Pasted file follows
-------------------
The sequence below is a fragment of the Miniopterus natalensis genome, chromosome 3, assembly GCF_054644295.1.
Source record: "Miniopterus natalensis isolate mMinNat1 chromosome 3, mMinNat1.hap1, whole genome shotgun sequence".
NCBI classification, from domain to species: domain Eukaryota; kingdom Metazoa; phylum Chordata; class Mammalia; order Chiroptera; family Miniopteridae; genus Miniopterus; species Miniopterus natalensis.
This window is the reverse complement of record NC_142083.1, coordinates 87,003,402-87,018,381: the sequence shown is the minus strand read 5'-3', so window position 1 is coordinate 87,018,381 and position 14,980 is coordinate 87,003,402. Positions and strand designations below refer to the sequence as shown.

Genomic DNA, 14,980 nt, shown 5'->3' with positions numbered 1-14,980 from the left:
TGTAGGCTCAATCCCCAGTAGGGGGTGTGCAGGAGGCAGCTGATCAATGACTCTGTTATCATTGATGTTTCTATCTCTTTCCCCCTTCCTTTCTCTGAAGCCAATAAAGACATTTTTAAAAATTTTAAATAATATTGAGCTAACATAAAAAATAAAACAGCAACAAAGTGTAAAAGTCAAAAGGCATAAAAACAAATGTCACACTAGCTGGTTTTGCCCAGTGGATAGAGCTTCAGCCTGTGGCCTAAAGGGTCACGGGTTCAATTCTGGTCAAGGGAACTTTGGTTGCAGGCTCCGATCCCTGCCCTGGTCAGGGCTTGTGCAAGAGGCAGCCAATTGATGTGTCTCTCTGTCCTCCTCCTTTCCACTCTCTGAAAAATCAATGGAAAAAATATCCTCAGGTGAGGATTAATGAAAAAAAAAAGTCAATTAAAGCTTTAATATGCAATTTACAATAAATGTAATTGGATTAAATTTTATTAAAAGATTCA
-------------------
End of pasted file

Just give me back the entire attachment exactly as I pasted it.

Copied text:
The sequence below is a fragment of the Miniopterus natalensis genome, chromosome 3, assembly GCF_054644295.1.
Source record: "Miniopterus natalensis isolate mMinNat1 chromosome 3, mMinNat1.hap1, whole genome shotgun sequence".
NCBI classification, from domain to species: domain Eukaryota; kingdom Metazoa; phylum Chordata; class Mammalia; order Chiroptera; family Miniopteridae; genus Miniopterus; species Miniopterus natalensis.
This window is the reverse complement of record NC_142083.1, coordinates 87,003,402-87,018,381: the sequence shown is the minus strand read 5'-3', so window position 1 is coordinate 87,018,381 and position 14,980 is coordinate 87,003,402. Positions and strand designations below refer to the sequence as shown.

Genomic DNA, 14,980 nt, shown 5'->3' with positions numbered 1-14,980 from the left:
TGTAGGCTCAATCCCCAGTAGGGGGTGTGCAGGAGGCAGCTGATCAATGACTCTGTTATCATTGATGTTTCTATCTCTTTCCCCCTTCCTTTCTCTGAAGCCAATAAAGACATTTTTAAAAATTTTAAATAATATTGAGCTAACATAAAAAATAAAACAGCAACAAAGTGTAAAAGTCAAAAGGCATAAAAACAAATGTCACACTAGCTGGTTTTGCCCAGTGGATAGAGCTTCAGCCTGTGGCCTAAAGGGTCACGGGTTCAATTCTGGTCAAGGGAACTTTGGTTGCAGGCTCCGATCCCTGCCCTGGTCAGGGCTTGTGCAAGAGGCAGCCAATTGATGTGTCTCTCTGTCCTCCTCCTTTCCACTCTCTGAAAAATCAATGGAAAAAATATCCTCAGGTGAGGATTAATGAAAAAAAAAAGTCAATTAAAGCTTTAATATGCAATTTACAATAAATGTAATTGGATTAAATTTTATTAAAAGATTCA